Let’s play a game real quick. Think of three types of people who are really bad at expressing their feelings. I’ll give you a minute.
Okay, who did you think of?
Was your list close to mine? Here’s what I think of: men in general, military folks, and Christian evangelicals.
The three groups I named are stereotypically really bad at talking about their feelings, and in this case I can say pretty confidently that the stereotypes exist for a reason. I was raised at the intersection of those three groups, and I seriously struggle with feeling my feelings. The reasons for this are complex. I’ve spent a lot of time in therapy working through them, and my work here will probably never be over, but I want to share what that intersection has looked like in my life.
Men: Trust Reason, Not Emotion
The patriarchal society I grew up in taught me that women were the emotional ones, and men were supposed to be stoic and rational, stalwart sentries unbound by the tides of emotion. Real men were warriors, cowboys, hardened leaders, not lovers. Men had to make the hard decisions, and they had to be based on facts, not feelings. We needed data to drive us, and emotion would only cloud our reason. Emotion was something for us to conquer, to subdue.
According to what I was taught, this was intrinsic to our gender: men were predisposed to rationality, tasks of the mind, and physical work that required us to take dominion over our bodies. Women were predisposed to be nurturers, caretakers, and helpers. Women were prisoners in the realm of emotion, and it was men’s natural ability to disregard emotion that made us fit for leadership.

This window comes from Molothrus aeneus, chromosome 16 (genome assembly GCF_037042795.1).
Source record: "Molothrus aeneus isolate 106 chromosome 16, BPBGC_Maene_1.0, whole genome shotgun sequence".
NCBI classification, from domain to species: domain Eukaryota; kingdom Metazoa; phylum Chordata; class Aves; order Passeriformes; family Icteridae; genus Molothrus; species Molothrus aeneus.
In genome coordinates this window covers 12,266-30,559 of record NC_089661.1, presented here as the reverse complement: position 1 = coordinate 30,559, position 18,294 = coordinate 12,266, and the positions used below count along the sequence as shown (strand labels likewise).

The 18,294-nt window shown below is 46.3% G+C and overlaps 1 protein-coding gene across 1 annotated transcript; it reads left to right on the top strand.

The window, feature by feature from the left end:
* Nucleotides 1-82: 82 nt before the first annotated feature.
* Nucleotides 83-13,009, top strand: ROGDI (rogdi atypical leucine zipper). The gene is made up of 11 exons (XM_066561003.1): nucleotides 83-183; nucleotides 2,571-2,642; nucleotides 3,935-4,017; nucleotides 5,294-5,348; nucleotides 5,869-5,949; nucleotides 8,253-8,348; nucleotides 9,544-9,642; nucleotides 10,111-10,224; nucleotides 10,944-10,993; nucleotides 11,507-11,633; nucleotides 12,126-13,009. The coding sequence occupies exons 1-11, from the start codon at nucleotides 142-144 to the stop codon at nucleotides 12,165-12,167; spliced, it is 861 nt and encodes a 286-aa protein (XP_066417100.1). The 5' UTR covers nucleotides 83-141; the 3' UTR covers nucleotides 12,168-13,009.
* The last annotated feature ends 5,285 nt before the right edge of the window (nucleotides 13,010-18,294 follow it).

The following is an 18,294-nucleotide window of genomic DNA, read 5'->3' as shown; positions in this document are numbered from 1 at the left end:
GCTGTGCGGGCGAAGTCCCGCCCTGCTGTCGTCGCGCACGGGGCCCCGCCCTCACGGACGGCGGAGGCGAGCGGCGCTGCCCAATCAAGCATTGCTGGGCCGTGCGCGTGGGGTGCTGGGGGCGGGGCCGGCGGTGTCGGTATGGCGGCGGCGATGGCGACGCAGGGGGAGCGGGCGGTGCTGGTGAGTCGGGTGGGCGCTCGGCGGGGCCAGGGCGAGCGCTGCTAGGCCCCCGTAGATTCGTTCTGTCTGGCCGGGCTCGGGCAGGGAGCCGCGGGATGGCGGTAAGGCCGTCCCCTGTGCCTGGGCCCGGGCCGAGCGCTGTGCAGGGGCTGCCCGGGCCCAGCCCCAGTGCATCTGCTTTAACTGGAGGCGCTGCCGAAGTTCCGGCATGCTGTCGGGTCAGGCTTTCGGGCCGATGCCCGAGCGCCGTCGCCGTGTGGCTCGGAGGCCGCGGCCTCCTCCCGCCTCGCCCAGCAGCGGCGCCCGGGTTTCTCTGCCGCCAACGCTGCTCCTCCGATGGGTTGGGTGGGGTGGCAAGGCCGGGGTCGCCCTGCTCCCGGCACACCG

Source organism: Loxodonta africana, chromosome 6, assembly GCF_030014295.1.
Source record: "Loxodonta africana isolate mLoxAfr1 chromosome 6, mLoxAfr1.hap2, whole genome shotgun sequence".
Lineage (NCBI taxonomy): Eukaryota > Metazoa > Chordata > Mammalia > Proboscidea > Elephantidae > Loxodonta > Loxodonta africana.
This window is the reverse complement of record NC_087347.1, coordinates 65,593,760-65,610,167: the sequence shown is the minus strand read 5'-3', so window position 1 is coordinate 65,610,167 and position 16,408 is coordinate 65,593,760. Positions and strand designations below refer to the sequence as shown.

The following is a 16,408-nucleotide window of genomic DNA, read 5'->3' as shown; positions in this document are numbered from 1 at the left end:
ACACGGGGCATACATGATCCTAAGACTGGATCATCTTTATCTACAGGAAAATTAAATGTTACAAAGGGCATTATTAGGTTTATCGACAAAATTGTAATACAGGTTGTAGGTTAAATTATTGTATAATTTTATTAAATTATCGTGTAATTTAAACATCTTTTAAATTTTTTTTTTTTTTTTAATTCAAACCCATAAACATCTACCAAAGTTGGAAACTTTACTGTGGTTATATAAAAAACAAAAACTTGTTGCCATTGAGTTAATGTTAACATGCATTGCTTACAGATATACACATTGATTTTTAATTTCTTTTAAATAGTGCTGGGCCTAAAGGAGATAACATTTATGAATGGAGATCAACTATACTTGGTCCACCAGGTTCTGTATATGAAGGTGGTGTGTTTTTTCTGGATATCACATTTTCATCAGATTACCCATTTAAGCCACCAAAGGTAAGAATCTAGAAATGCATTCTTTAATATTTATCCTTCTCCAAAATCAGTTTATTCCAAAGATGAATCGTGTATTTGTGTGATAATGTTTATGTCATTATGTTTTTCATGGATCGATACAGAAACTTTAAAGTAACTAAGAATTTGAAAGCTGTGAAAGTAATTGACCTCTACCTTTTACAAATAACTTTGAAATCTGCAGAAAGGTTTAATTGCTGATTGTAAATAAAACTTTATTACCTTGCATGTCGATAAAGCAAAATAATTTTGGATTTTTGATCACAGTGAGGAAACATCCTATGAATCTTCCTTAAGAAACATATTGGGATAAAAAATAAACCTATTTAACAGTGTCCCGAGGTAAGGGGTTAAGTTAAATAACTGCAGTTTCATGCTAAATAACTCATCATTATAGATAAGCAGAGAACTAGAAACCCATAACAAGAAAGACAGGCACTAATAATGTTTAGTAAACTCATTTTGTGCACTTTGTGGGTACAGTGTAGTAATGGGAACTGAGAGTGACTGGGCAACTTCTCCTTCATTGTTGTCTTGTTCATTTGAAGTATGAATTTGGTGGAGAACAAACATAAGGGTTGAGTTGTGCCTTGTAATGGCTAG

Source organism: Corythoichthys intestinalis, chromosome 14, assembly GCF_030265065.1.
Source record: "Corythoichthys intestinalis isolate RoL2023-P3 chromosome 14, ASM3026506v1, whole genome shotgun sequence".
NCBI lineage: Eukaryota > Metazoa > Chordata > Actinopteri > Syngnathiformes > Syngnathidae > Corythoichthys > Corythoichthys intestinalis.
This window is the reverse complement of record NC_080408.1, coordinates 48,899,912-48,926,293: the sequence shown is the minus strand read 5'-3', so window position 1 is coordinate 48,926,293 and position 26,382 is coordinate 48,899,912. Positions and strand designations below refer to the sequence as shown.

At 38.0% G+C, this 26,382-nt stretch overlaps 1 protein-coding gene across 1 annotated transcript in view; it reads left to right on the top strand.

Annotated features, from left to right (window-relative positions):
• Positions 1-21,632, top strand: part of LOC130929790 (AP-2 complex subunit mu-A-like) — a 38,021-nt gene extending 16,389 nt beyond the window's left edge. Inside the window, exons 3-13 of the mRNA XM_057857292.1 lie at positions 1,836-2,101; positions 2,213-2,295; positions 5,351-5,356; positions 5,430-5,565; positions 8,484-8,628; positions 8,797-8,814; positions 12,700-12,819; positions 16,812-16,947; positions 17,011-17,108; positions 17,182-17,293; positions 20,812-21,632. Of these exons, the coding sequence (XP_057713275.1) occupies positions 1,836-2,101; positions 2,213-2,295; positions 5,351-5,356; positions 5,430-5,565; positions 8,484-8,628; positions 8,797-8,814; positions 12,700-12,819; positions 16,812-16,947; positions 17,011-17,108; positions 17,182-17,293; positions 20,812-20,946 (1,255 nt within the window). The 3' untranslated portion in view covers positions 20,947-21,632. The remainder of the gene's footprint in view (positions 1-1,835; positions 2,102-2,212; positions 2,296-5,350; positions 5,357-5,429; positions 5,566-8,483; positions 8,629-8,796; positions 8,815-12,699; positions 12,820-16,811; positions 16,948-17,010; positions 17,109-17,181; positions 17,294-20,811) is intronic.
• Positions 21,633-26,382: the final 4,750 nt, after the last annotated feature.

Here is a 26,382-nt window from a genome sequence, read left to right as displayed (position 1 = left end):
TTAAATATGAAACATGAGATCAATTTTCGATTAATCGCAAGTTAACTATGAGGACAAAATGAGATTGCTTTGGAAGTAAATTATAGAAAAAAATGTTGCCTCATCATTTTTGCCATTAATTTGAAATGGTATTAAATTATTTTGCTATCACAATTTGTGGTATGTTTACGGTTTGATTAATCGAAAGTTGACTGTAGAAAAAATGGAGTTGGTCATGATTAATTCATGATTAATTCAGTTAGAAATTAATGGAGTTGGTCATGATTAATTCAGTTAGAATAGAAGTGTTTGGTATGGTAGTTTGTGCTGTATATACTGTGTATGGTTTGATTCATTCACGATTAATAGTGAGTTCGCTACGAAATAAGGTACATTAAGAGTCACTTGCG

Military: Obey Orders Without Question
As a military child, and specifically as a military son, I learned at a young age that I was expected to fall in line and stay there. When someone in authority over me told me to do something, I obeyed without question. To hesitate, to inquire, was to disobey, and disobedience was punishable. If I took time to listen to my emotions, if I gave space to how I felt about what I was told to do, that delay was an act of insolence. Obedience required immediate action.
This is not just a theoretical exercise for military members. When soldiers are on the battlefield, they must obey without question because lives are at stake. Questions and hesitations can result in danger not just to the individual, but to entire squadrons and companies. So to protect itself, military training teaches soldiers to obey without hesitation. This training carries with it some unintended consequences, though.
First, it teaches members of the military to ignore feelings about what they are doing, because the only thing that matters is immediate obedience. But we are human, and we are made to feel things. Witnessing and participating in military violence should wrench our emotions. Violence should give us pause, and it is partially because of this inability to consider the implications of obedience that soldiers sometimes commit atrocities on behalf of their governments. And then, when the battle is over and their bodies force them to consider what they’ve witnessed, they often don’t have the resources to make sense of it all, because the capacity to think and feel has been drilled out of them.